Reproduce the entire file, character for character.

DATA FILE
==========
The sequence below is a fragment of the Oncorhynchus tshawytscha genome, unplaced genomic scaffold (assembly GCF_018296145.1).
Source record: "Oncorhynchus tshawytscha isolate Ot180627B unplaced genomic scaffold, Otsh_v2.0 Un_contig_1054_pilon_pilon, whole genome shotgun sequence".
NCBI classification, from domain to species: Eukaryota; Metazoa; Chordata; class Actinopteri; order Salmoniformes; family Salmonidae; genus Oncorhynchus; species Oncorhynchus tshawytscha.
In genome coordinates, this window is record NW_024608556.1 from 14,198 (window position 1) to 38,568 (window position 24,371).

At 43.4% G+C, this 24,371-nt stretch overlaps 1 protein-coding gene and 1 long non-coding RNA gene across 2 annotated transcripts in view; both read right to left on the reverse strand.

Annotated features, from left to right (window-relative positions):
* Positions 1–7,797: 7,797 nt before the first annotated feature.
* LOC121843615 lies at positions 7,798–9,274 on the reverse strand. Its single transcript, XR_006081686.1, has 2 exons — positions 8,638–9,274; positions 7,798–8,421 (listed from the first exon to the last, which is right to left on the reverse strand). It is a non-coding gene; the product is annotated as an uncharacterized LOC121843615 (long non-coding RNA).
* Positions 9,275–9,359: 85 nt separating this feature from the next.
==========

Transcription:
The sequence below is a fragment of the Oncorhynchus tshawytscha genome, unplaced genomic scaffold (assembly GCF_018296145.1).
Source record: "Oncorhynchus tshawytscha isolate Ot180627B unplaced genomic scaffold, Otsh_v2.0 Un_contig_1054_pilon_pilon, whole genome shotgun sequence".
NCBI classification, from domain to species: Eukaryota; Metazoa; Chordata; class Actinopteri; order Salmoniformes; family Salmonidae; genus Oncorhynchus; species Oncorhynchus tshawytscha.
In genome coordinates, this window is record NW_024608556.1 from 14,198 (window position 1) to 38,568 (window position 24,371).

At 43.4% G+C, this 24,371-nt stretch overlaps 1 protein-coding gene and 1 long non-coding RNA gene across 2 annotated transcripts in view; both read right to left on the reverse strand.

Annotated features, from left to right (window-relative positions):
* Positions 1–7,797: 7,797 nt before the first annotated feature.
* LOC121843615 lies at positions 7,798–9,274 on the reverse strand. Its single transcript, XR_006081686.1, has 2 exons — positions 8,638–9,274; positions 7,798–8,421 (listed from the first exon to the last, which is right to left on the reverse strand). It is a non-coding gene; the product is annotated as an uncharacterized LOC121843615 (long non-coding RNA).
* Positions 9,275–9,359: 85 nt separating this feature from the next.